The Unique Identity Authority of India (UIDAI) on Sunday dismissed claims made by several people to have accessed personal details about Ram Sewak Sharma, after the Telecom Regulatory Authority of India (TRAI) posted his Aadhar number on Twitter.
The TRAI chairman threw open a challenge on the social network asking people to give one concrete example where anyone could do any harm to him.
Condemning those people claiming to have accessed his mobile number, WhatsApp profile photo, PAN and email id through his Aadhar, UIDAI said, “It condemns such malicious attempts by few individuals to malign the world’s largest unique identity project – Aadhaar. Aadhaar has built the digital trust among people at large and these devious elements are trying to spread misinformation.”
“My Aadhaar number is XXXX XXXX XXXX (masked). Now I give this challenge to you: Show me one concrete example where you can do any harm to me,” Sharma, former director general of the Unique Identification Authority of India (UIDAI), had tweeted. He was replying to a tweet which asked him to “publish your Aadhaar details to the public if you have so much trust in this 13ft wall secured system”.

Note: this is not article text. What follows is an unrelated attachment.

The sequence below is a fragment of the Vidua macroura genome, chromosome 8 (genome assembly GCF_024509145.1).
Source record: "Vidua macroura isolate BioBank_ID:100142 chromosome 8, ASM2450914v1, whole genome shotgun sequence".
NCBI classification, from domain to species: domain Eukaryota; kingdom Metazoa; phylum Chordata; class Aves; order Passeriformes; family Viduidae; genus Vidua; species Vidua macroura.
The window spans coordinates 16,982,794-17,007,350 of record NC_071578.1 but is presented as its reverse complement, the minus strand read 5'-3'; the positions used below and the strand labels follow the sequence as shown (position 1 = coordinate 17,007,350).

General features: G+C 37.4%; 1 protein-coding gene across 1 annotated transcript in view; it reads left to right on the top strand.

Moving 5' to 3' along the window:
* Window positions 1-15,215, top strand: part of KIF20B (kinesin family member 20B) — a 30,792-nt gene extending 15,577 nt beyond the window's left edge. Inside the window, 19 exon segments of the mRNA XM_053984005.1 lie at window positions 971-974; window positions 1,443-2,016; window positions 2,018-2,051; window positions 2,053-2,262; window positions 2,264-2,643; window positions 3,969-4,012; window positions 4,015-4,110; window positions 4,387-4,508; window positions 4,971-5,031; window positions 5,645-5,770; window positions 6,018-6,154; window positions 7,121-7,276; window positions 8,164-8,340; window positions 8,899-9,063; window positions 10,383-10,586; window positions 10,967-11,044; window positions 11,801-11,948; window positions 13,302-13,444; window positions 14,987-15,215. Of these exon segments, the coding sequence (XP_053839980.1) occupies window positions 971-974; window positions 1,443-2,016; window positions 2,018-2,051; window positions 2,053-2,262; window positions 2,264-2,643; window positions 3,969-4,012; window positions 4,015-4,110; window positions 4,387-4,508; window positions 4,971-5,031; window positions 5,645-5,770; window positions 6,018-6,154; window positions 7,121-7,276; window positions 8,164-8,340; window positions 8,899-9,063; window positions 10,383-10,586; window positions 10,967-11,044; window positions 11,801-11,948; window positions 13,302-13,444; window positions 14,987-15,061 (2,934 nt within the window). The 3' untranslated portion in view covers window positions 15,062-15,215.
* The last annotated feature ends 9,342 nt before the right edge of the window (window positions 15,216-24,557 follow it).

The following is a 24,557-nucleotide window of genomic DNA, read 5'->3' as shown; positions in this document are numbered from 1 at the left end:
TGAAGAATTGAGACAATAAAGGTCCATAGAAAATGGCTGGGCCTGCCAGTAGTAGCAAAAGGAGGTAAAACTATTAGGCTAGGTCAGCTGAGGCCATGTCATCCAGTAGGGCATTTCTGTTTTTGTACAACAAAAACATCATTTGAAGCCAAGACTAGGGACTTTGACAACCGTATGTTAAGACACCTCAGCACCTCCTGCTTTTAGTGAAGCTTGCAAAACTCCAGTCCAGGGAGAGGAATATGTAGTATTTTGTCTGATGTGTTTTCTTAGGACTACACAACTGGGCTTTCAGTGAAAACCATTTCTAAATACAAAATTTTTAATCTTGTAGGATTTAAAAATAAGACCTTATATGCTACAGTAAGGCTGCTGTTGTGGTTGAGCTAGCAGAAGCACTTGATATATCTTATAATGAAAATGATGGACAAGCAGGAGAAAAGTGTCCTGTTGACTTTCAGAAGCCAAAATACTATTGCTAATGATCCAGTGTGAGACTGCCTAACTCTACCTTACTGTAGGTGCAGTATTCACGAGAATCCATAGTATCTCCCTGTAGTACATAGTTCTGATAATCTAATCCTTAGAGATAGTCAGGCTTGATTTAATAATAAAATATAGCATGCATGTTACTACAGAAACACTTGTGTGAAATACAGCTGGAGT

A Twitter user, who claimed to be a French security researcher, said none of Sharma’s bank accounts were linked to his Aadhaar number, but Sharma denied this.
“Aadhaar database is totally safe and has proven its security robustness over last eight years. UIDAI emphatically stated that any information published on Twitter about the said individual RS Sharma was not fetched from Aadhaar database or UIDAI’s servers,” the identification body tweeted.
Sharma’s challenge came a day after the Srikrishna Committee submitted its report on data protection, including amendments in the Aadhaar Act and new safeguards to protect information of Aadhaar holders. The panel recommended that the Aadhaar Act be amended “significantly” to bolster privacy safeguards, and mooted that only public authorities discharging public functions, approved by the UIDAI or entities mandated by law, be given the right to request for identity authentication.